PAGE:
Africa and Africanity Lecture Series: Future of Religion and Religiosity of the Future

This was the second Lecture in our lecture series on 'Africa and Africanity'. This Lecture on 'Future of Religion and Religiosity of the Future' is grounded on the dimension of human identity that cannot be expressed empirically of which is religiosity.

January 04, 2021

There is a dimension of human identity that cannot be expressed empirically. That is the essence of religiosity. Some call it spirituality; others call it sacredness. Through whatever label we prefer, we acknowledge that our senses are not adequate for expressing our innermost feelings and aspirations- our ultimate concerns.

Professor John S. Mbiti, who passed on in October 2020, emphasized that Africans are “notoriously” religious. I would suggest that humans are” incurably” religious- not only Africans but all humans. Africa is the Theater in which the Drama of competing religions is played. Africans are both the Actors and the Audience in their own Drama, cheered by onlookers and bystanders who from time to time toss tokens of appreciation or disdain.

There was a time when religiosity pervaded the cultures of Europe and North America. Those were the days when Constitutions took God for granted. A new deity entered the cultural stage. It was called Reason, with a sister called Technology. The whirlwinds of technology and progress without ado swept aside religiosity, and secularity became the norm. In the meantime, Africa wore the garbs of Europe and North America, spoke their languages, played their music while dancing their dances. But African religiosity remained intact, underneath the new religion. The Third Millennium has begun with Africans taking religion seriously, while elsewhere technology and progress took center stage. The future will tell, whether Africa will go secular, or return where it all began, in the core of our being.

Program Moderator:

Professor Jesse N.K. Mugambi – Professor of Philosophy and Religious Studies at The University of Nairobi.



Prof. Josef Sorett – Professor and Chair, Department of Religion; Professor, Department of African American and African Diaspora Studies, Columbia University.


Webinar Highlights:

Rev. Dr. Samuel Kobia- Religion remains at the center of life for the African people. (Time frame from minute 9:49- 10:00)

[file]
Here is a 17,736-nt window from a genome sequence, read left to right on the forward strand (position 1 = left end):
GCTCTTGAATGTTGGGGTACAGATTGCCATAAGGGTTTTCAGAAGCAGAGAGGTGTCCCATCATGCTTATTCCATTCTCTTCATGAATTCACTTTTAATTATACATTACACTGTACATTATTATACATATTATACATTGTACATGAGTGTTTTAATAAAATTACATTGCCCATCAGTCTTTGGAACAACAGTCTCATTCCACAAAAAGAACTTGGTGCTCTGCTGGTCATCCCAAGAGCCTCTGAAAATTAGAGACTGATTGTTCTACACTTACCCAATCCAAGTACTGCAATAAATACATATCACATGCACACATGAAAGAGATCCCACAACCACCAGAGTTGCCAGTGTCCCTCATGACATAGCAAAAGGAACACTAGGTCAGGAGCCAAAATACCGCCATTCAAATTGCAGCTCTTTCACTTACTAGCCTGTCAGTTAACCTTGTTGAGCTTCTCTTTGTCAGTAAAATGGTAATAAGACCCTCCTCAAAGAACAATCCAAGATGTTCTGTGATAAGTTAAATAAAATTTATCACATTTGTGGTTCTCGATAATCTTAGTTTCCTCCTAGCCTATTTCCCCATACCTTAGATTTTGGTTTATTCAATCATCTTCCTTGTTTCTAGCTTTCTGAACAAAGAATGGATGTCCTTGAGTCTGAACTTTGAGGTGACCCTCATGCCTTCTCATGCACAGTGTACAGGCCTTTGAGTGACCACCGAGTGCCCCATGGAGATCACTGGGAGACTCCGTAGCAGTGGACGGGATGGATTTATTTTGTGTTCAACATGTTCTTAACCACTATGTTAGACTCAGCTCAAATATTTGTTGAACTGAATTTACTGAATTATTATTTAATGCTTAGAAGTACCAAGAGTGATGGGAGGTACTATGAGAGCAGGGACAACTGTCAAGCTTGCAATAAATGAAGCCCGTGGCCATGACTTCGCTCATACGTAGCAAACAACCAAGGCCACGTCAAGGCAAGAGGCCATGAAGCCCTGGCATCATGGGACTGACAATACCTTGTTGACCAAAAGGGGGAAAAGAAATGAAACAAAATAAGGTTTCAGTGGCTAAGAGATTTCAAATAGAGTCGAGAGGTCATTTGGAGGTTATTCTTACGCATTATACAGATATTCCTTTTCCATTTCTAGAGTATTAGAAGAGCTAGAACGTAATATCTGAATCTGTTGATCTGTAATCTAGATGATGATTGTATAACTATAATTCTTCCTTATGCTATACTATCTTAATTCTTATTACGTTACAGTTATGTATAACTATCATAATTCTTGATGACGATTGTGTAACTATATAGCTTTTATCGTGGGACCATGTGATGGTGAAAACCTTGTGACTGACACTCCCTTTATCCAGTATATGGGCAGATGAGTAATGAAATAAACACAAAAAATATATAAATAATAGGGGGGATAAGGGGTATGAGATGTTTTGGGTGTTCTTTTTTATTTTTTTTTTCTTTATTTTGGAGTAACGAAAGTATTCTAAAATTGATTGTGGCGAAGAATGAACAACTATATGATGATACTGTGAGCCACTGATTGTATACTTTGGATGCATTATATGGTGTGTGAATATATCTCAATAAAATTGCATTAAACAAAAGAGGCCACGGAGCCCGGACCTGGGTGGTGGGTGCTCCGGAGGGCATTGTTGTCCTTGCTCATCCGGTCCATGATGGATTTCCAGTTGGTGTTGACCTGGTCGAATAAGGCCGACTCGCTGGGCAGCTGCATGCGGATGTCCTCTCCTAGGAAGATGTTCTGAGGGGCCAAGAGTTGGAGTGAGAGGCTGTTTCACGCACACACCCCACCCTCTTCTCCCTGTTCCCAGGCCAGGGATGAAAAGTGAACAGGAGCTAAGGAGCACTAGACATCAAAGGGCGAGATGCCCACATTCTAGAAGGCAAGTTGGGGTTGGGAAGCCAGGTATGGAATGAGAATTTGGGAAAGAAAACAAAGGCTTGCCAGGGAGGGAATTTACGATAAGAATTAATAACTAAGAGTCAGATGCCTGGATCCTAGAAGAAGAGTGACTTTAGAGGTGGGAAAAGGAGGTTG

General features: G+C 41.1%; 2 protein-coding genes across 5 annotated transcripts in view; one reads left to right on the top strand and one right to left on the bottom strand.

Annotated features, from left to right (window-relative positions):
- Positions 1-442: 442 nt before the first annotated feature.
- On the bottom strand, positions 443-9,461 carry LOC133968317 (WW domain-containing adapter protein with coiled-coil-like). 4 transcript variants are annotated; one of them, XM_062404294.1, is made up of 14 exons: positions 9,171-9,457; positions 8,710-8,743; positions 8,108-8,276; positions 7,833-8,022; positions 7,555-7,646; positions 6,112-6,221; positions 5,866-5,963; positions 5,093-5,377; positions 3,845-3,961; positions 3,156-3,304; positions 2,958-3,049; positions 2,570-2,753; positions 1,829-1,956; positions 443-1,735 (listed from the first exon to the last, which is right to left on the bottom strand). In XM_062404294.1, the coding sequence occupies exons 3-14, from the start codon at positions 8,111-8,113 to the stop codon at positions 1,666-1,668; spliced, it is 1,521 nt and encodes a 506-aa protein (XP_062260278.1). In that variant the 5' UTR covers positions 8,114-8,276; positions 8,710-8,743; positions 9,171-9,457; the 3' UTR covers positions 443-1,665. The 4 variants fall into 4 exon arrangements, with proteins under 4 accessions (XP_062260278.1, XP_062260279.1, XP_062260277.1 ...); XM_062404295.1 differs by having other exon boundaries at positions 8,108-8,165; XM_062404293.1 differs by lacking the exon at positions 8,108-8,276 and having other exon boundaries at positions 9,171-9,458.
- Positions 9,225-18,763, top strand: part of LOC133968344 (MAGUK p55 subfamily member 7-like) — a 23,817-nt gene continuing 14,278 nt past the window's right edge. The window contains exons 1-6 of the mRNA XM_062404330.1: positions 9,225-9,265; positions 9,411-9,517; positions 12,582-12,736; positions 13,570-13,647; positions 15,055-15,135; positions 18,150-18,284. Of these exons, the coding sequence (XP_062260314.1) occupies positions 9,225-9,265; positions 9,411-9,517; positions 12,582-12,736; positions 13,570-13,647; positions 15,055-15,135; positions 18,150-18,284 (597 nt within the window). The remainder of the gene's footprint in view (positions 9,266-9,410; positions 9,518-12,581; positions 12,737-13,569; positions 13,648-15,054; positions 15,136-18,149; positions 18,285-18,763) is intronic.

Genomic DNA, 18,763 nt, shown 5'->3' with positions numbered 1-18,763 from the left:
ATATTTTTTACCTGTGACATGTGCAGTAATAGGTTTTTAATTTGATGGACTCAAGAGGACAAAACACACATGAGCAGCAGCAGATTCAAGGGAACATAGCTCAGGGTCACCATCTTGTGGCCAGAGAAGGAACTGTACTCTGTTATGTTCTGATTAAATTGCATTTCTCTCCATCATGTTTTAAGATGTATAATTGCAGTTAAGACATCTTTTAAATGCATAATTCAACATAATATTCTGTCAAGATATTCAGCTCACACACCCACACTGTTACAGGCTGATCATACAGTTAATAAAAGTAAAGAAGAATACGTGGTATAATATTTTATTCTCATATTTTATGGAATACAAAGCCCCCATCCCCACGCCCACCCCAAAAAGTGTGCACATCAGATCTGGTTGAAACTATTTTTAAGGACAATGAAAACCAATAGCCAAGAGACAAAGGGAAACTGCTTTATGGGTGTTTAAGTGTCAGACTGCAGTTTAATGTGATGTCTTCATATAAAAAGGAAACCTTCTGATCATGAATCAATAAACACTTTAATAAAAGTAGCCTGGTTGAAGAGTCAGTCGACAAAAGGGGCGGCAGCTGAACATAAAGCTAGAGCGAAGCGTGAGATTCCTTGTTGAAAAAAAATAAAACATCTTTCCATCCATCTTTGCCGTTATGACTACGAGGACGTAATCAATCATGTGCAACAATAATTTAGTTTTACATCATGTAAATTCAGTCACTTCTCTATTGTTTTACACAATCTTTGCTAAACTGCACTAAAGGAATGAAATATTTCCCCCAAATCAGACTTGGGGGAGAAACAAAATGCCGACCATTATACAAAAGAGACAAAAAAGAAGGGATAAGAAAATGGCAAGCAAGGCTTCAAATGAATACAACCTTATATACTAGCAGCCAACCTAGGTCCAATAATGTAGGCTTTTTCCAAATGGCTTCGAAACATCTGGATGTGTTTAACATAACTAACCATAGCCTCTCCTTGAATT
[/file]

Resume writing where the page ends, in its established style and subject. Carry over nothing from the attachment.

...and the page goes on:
Rev. Dr. Samuel Kobia- Our Kenyan anthem is a prayer and it opens with ‘O God of all creations bless this our land and nation’. (Time frame from minute 11:18- 11:30)

Professor Jesse N.K. Mugambi- It is ironic that those nations and places where religion came from are becoming less and less religious while Africa is becoming increasingly more and more religious. (Time frame from minute 17:45- 18:04)

Professor Jesse N.K. Mugambi- If we look at the constitutions of the continent of Africa, it's very interesting to note that very few African countries have national anthems that are either poems or hymns of religion and this speaks for itself that for us in Africa, religion is so important that it’s an integral part of our self-understanding and existence. (Time frame from minute 18:18- 18:53)

Professor Jesse N.K. Mugambi- The universe preceded us, we should not behave as if it is ours. We belong in it for us to bequeath to future generations, it does not belong to us, future generations are entitled to enjoy it also. (Time frame from minute 27:57- 28:18)

Professor Jesse N.K. Mugambi- John Mbiti, observed and made a very profound statement that nobody teaches a child, God, in other words, our awareness of the beyond does not require volumes of books or scrolls. (Time frame from minute 36:07- 36:30)

Professor Jesse N.K. Mugambi- The crisis in African Christianity is that the teachings and rituals are foreign. The source languages are Hebrew and Greek, and the missionary languages are such as English, French, Portuguese, Spanish, German, and so on. The language of the colonizing powers during the missionary era, in this process evangelization, becomes ideological propaganda. (Time frame from minute 44:14- 44:46)

Professor Jesse N.K. Mugambi- The question about the future of religion and religiosity demands of us that we admit our ignorance rather than continue to pretend that we know everything when in fact the unknowable remains unknowable. (Time frame from minute 51:55- 52:13)

Prof. Josef Sorett- Africa as notoriously or incurably religious is very much a human phenomenon it's not that Africa was behind or lacked the capacity of civilization but it’s the western narrative of Africa in a particular way as the world was moving forward that Africa and African Americans were unable to move forward with science and reason and secularization. (Time frame from minute 59:20- 1:00:12)

Prof. Josef Sorett- That insight from the lecture colonialism was not the beginning nor end but a definitive moment but what Africans were doing before and continue to do in a set of new relationships is still an important way to think of the relationship between Africa and Christianity.  (Time frame from minute 1:08:25- 1:08:44)